Many of those who doubt the capabilities of the Camaro Z/28 claim the car is not well engineered, but rather owes its performance gains to its sticky Pirelli Trofeo R tires. There is no doubt those near-slicks contribute to the car’s performance, but is that really what makes the Z/28 so fast? Motor Trend was curious too and rather than arguing on the internet about it, they put the theory to the test.
It just so happened that MT had both a 2014 Camaro 1LE and a Camaro Z/28 on hand for two separate tests. Figuring out how much of a difference the Pirelli Trofeo R tires make on the 5th generation Camaro was simple: swap the wheels and tires from the 1LE to the Z/28 and vice versa. Then run the cars down the drag strip, on the skid pad and on the figure eight and record the results.
The first test they did after swapping the tires was a quarter-mile pass. The 1LE hit 60 mph from a standstill in 4.5 seconds and ran the quarter mile in 13.0 seconds at 109.1 mph on its stock Goodyear Eagle F1 Supercar tires. While wearing the Z/28’s Trofeo Rs, it did it in 12.7 seconds at 111.7 mph while improving on its 0-60 mph with a time of 4.3 seconds. The Z/28 meanwhile hit 0-60 mph in 4.0 seconds on its Pirelli’s and did the quarter mile in in 12.3 seconds at 117.2 mph. On the 1LE’s Goodyears, it did the quarter mile in 12.2 seconds at 117.1 mph and hit 60 in 3.9 seconds.
The next test was braking. The 1LE can brake from 60 mph to 0 in 101 feet on its stock tires and from 60 mph to 0 in an impressive 94 feet on the Trofeo R tire. The Z/28 can brake from 60 mph to 0 in 97 feet on the Pirellis and from 60 mph to 0 in 100 feet on the Goodyears. Basically, the Trofeo R is sticker and thus, resulted in better braking performance.
The skidpad is where the difference in tires will really show. The 1LE pulled 1.02 gs on the skidpad on its Goodyears and 1.05 on the Pirellis. That might not seem like much, but MT notes a 0.03g improvement is significant. The Z/28 pulled 1.06 gs on the skidpad on its Pirellis and 1.04 g on the Goodyears. This is an interesting result, as the Z/28 still pulled more Gs than the 1LE while wearing the 1LE’s tires.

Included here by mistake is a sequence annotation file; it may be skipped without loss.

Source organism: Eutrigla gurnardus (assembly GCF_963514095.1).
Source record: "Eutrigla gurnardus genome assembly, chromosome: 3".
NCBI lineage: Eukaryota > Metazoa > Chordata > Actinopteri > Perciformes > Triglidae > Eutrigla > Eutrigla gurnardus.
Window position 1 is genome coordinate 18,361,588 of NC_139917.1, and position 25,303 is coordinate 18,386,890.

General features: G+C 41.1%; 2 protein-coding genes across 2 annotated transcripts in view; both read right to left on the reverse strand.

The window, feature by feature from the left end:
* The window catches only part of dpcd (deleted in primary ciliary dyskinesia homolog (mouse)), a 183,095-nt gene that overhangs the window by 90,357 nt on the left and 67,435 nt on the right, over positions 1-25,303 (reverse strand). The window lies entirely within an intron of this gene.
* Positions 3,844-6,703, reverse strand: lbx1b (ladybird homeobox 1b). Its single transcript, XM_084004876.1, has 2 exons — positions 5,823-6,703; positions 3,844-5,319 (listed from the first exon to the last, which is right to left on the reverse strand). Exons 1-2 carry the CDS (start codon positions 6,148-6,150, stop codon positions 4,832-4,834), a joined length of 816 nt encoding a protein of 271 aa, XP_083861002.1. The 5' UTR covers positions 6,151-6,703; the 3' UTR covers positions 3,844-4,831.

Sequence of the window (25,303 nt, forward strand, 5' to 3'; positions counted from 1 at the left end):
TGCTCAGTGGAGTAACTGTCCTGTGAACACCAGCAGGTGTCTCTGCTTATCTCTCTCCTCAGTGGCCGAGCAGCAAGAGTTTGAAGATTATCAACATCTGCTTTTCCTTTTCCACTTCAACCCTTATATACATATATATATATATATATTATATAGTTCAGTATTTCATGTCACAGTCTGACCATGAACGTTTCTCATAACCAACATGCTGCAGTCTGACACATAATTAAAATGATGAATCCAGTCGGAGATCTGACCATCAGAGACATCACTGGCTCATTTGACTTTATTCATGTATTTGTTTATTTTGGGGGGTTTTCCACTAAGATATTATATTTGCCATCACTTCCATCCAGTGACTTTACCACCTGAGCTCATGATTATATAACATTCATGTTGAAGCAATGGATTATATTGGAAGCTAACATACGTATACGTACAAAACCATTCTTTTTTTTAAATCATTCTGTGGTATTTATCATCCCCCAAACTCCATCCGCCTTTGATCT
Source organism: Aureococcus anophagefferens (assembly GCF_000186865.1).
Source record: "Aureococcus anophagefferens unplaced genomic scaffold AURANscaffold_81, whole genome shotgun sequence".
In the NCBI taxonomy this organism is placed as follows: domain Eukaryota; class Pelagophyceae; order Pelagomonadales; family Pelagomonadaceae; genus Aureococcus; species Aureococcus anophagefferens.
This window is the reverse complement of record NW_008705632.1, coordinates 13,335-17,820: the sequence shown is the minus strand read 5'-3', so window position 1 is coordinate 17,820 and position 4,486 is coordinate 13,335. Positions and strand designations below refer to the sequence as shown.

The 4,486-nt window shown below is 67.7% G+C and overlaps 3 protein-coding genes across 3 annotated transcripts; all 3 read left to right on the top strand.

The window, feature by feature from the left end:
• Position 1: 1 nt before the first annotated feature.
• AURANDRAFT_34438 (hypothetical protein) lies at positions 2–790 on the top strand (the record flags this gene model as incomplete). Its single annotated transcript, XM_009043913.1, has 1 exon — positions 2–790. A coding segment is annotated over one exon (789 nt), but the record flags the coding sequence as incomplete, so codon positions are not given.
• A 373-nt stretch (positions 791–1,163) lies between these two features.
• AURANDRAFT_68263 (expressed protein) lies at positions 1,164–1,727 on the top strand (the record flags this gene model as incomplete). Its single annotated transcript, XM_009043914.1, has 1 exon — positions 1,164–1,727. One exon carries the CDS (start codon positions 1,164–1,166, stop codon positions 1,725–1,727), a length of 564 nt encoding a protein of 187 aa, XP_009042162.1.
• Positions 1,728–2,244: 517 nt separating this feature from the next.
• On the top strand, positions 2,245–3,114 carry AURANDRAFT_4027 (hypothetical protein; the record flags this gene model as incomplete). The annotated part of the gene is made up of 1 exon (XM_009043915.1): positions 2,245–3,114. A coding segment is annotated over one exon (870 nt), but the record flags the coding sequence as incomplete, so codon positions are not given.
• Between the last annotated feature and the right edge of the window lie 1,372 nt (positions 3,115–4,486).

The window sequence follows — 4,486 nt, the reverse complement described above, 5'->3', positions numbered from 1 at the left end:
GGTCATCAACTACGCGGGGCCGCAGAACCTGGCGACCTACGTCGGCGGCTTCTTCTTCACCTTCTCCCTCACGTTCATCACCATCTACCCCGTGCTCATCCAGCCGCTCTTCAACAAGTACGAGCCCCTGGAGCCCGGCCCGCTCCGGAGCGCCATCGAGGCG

Finally, MT rounded off the day with a figure eight test. On its Goodyears, the 1LE did the figure eight in 24.1 seconds at an average of 0.85 g. On the Pirellis, it did it in 24.1 seconds at 0.83 g average. The Z/28 did it in 23.6 seconds at a 0.84 g average on its tires and 24.1 seconds at an average of 0.84 g. MT said the 1LE felt razor sharp on its Goodyears but “mushy” on the Pirellis. Meanwhile, the Z/28 on the Goodyears became “unpredictable” and “prone to oversteer.”
In conclusion, MT says the Z/28’s advantage is not due to a better set of tires, which shouldn’t be news to anyone. Putting the Z/28’s tires on the 1LE didn’t make it handle or perform as well as the Z/28 and in some cases, it failed to even outperform the Z/28 on the 1LE’s Goodyears. Tires must work in conjunction with the brakes, suspension, chassis and steering components to really shine. A great aspect of the Z/28 is its tires, but it’s not the only aspect.
Read Motor Trend’s full test of the two sets of tires here.